To describe the relapse curve and rate of long-term prolonged abstinence among smokers who try to quit without treatment. Systematic literature review. Cochrane Reviews, Dissertation Abstracts, Excerpt Medica, Medline, Psych Abstracts and US Center for Disease Control databases plus bibliographies of articles and requests of scientists. Prospective studies of self-quitters or studies that included a no-treatment control group. Two reviewers independently extracted data in a non-blind manner. The number of studies was too small and the data too heterogeneous for meta-analysis or other statistical techniques. There is a paucity of studies reporting relapse curves of self-quitters. The existing eight relapse curves from two studies of self-quitters and five no-treatment control groups indicate most relapse occurs in the first 8 days. These relapse curves were heterogeneous even when the final outcome was made similar. In terms of prolonged abstinence rates, a prior summary of 10 self-quitting studies, two other studies of self-quitters and three no-treatment control groups indicate 3-5% of self-quitters achieve prolonged abstinence for 6-12 month after a given quit attempt. More reports of relapse curves of self-quitters are needed. Smoking cessation interventions should focus on the first week of abstinence. Interventions that produce abstinence rates of 5-10% may be effective. Cessation studies should report relapse curves.
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            Toward a model of drug relapse: an assessment of the validity of the reinstatement procedure.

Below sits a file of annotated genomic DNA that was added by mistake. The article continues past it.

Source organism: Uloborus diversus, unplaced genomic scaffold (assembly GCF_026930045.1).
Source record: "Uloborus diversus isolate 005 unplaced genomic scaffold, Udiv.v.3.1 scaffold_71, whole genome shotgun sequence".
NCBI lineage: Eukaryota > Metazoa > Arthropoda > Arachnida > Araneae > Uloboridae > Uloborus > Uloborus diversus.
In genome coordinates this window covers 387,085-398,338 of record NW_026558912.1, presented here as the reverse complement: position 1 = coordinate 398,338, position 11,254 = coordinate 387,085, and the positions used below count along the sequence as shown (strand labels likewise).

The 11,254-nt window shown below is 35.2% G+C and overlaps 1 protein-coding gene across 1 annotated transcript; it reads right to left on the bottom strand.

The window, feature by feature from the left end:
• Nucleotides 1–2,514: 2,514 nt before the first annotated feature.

The reinstatement model is widely used to study relapse to drug addiction. However, the model's validity is open to question. We assess the reinstatement model in terms of criterion and construct validity. We find that the reinstatement model has adequate criterion validity in the broad sense of the term, as evidenced by the fact that reinstatement in laboratory animals is induced by conditions reported to provoke relapse in humans. The model's criterion validity in the narrower sense, as a medication screen, seems promising for relapse to heroin, nicotine, and alcohol. For relapse to cocaine, criterion validity has not yet been established primarily because clinical studies have examined medication's effects on reductions in cocaine intake rather than relapse during abstinence. The model's construct validity faces more substantial challenges and is yet to be established, but we argue that some of the criticisms of the model in this regard may have been overstated.
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              Metabotropic glutamate 2/3 receptors in the ventral tegmental area and the nucleus accumbens shell are involved in behaviors relating to nicotine dependence.